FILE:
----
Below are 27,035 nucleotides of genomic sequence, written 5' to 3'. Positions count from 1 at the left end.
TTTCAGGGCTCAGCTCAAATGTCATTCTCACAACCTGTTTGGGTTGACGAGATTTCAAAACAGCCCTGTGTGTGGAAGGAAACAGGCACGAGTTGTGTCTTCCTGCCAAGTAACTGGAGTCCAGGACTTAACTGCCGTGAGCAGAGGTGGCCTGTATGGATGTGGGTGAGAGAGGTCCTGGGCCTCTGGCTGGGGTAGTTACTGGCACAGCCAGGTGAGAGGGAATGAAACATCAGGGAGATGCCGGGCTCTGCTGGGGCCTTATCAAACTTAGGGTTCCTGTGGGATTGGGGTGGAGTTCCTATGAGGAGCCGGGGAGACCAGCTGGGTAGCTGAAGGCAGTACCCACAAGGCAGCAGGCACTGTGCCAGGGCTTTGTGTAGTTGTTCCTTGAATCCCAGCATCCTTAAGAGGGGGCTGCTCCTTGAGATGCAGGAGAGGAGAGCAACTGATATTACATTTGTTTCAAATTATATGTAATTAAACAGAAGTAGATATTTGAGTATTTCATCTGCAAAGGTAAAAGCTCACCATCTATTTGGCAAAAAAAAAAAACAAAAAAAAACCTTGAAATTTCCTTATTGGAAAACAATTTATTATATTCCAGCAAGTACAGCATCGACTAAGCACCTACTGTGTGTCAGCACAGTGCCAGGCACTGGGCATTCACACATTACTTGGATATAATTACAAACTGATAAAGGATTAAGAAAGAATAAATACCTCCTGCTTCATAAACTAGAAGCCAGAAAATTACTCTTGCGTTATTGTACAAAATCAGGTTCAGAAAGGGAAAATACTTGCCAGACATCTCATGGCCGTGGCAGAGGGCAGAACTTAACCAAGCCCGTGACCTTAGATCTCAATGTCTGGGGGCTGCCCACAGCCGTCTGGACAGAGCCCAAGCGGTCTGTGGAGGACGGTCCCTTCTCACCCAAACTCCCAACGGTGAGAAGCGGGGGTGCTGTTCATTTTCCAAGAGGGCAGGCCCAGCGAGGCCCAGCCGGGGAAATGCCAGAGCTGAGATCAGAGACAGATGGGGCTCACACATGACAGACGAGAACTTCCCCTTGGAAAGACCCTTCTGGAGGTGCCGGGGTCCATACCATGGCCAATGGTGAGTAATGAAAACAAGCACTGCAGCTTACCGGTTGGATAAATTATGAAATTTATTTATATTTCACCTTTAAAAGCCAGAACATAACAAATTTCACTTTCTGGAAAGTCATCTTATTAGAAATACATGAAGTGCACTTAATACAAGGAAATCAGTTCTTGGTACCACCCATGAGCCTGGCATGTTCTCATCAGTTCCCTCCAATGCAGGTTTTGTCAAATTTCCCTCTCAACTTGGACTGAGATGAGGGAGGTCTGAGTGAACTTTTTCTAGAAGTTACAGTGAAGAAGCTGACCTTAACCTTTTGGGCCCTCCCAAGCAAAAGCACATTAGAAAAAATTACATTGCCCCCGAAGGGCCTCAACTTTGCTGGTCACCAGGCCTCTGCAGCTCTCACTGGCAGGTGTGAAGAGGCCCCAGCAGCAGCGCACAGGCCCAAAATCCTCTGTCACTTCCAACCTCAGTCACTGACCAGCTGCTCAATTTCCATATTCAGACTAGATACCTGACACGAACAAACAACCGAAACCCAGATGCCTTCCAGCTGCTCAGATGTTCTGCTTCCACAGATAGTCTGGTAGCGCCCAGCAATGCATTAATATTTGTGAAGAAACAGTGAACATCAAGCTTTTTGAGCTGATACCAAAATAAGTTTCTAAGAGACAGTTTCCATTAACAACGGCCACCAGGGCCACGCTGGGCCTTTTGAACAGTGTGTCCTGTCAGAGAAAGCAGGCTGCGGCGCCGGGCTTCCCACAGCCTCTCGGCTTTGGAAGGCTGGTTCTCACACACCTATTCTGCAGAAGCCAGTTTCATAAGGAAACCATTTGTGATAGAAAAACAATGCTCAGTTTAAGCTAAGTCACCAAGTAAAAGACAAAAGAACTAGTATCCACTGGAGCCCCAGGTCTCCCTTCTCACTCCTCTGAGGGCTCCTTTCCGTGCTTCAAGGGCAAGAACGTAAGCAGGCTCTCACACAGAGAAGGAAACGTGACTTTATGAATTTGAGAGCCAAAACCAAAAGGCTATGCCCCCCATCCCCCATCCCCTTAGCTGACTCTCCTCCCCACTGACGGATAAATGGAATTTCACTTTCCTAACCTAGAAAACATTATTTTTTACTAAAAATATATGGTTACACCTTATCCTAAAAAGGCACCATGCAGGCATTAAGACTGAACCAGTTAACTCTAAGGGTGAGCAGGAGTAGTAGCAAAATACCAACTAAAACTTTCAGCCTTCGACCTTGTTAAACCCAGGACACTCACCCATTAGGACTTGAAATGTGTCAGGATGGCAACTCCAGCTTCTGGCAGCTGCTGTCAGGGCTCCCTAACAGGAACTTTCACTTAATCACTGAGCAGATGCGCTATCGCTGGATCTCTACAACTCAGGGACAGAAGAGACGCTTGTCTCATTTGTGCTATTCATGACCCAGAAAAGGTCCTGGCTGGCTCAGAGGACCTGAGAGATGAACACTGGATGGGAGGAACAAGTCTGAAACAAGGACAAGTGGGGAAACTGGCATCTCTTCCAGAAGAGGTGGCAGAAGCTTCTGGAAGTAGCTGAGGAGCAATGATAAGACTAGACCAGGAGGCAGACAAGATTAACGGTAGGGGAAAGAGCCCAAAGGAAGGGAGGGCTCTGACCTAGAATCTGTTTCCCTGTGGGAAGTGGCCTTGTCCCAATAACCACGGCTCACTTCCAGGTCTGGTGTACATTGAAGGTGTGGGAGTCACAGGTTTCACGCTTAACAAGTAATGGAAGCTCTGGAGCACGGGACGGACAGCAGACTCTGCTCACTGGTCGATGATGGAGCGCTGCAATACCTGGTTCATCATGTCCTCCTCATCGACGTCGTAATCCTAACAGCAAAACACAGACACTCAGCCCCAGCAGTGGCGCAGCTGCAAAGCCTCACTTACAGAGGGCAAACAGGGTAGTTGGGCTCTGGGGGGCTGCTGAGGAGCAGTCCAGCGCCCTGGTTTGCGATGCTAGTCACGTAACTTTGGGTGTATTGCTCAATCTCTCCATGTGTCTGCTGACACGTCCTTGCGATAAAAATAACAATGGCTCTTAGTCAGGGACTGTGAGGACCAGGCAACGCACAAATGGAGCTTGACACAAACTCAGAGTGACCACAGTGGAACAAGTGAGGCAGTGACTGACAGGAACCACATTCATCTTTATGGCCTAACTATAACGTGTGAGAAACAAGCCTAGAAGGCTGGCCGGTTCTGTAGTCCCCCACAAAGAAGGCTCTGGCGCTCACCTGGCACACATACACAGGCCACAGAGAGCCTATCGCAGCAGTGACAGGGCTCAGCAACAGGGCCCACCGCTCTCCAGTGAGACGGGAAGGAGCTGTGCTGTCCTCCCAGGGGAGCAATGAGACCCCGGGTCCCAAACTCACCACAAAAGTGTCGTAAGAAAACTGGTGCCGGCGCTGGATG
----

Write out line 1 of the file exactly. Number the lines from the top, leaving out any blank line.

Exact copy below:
Below are 27,035 nucleotides of genomic sequence, written 5' to 3'. Positions count from 1 at the left end.